Renal dysfunction among adult patients in Mwanza, Tanzania: prevalence, outcomes and associated factors

Document Type



Internal Medicine (East Africa)


Background: The prevalence and mortalities due to renal diseases is estimated to be high in sub-Saharan Africa. Little is known about these conditions among the hospitalized adult-patients in Tanzania. The objective of this study was to determine the magnitude, associated factors and outcomes of renal dysfunction among the inpatients at Bugando Medical Centre in Mwanza, Tanzania.

Methods: This was both analytical cross section (for determining the prevalence and predictors) and prospective cohort (for determining the outcomes) study. Demographic, clinical and laboratory data were collected from all adult inpatients. For those patients with initial estimated Glomerular Filtration Rate (eGFR) of <60mls/min/1.73m2, a repeat creatinine test was done after 3-months to diagnose the chronic kidney disease. Results: Out of 637 patients, 48.2% were females and the median age was 45 years. Twenty-eight percent of the study population had renal dysfunction. The prevalence of Chronic Kidney Disease was 41/59 (69.5%). The odds of having renal dysfunction was strongly predicted by older age (p=0.009), female sex (p=0.004), heart failure (p<0.001), diabetes (p=0.04), decreased urine output (p<0.001) and proteinuria (p=0.004). Mortality, both in-hospital (3.23 [2.19–4.74] p<0.001) and at 1-month post-discharge (3.07[2.13-4.41], p<0.001) was found to be significantly higher in patients with renal dysfunction.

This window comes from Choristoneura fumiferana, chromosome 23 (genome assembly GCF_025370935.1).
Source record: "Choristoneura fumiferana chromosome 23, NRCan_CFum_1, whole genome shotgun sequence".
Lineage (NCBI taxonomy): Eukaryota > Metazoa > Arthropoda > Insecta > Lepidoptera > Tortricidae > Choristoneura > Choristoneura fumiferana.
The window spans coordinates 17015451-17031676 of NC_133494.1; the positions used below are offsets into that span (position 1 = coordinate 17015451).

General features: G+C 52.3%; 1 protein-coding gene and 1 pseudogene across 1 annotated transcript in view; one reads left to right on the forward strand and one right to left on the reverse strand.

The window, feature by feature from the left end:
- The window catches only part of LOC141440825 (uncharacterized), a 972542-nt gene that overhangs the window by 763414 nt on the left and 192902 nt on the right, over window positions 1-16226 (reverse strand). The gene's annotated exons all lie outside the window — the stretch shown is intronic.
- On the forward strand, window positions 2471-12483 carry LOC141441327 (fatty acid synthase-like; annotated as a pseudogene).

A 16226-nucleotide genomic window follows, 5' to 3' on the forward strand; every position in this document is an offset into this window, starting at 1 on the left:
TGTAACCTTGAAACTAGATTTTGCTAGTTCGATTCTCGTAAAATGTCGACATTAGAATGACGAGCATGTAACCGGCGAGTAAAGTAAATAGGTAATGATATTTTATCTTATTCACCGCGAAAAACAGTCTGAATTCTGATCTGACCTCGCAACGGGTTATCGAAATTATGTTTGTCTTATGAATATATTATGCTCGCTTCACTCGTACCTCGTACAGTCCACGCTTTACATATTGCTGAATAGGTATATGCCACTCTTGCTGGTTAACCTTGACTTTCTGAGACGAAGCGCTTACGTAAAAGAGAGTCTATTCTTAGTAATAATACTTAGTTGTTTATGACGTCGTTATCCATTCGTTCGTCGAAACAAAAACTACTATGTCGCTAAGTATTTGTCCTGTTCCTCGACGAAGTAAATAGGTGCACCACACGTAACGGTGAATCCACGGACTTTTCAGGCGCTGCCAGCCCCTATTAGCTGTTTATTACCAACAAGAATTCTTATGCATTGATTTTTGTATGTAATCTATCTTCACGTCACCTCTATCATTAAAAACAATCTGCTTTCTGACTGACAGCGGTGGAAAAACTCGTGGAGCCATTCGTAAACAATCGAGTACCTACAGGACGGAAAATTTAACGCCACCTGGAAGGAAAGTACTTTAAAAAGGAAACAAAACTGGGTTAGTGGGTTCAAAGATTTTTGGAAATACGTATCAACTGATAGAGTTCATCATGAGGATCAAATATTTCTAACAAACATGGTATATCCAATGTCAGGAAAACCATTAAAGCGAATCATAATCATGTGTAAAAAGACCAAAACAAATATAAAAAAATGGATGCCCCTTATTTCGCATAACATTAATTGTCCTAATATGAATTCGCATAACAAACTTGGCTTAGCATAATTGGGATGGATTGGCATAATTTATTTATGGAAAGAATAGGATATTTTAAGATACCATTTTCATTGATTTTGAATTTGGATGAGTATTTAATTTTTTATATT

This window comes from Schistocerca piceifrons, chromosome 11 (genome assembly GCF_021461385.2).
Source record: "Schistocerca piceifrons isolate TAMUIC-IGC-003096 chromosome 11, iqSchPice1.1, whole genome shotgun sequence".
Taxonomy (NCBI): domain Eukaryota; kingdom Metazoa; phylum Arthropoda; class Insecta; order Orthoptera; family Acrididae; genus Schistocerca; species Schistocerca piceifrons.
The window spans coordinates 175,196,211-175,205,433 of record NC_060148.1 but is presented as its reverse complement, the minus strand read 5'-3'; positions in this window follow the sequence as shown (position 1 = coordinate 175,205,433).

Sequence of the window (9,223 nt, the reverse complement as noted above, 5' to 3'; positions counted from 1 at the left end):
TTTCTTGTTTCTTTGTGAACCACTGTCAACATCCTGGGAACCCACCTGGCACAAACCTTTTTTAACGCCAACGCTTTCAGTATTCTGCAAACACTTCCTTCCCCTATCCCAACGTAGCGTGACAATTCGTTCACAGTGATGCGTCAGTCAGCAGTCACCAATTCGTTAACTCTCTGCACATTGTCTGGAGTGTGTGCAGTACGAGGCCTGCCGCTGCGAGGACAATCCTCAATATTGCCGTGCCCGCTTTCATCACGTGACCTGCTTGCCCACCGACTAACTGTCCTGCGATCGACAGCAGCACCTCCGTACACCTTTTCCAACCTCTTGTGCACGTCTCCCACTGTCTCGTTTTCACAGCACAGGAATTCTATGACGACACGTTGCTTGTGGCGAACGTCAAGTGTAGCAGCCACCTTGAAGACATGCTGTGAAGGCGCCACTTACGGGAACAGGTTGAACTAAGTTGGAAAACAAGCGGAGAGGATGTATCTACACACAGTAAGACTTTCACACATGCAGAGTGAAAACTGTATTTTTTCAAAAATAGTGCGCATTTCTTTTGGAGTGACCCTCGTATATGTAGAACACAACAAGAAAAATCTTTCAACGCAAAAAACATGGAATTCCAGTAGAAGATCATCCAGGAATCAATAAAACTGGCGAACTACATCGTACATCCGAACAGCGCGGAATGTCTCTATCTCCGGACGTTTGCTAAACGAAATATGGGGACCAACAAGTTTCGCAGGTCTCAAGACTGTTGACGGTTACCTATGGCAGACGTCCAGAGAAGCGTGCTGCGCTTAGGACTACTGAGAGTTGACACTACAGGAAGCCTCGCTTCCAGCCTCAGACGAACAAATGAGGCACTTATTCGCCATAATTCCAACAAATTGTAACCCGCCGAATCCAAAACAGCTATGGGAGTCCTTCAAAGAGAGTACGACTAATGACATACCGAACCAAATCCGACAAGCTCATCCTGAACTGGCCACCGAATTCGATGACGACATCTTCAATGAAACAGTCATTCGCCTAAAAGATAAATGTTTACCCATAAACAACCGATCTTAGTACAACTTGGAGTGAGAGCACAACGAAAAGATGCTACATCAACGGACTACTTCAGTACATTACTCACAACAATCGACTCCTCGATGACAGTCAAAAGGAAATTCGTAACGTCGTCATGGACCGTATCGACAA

Conclusion: Our study has demonstrated a high magnitude of renal dysfunction and associated mortalities. This strongly emphasizes the need to increase awareness among clinicians in sub-Saharan Africa on renal diseases so as to pro-actively screen, prevent, diagnose and early treatment of renal dysfunction among hospitalized patients.


This work was published before the author joined Aga Khan University.


Tanzania Journal of Health Research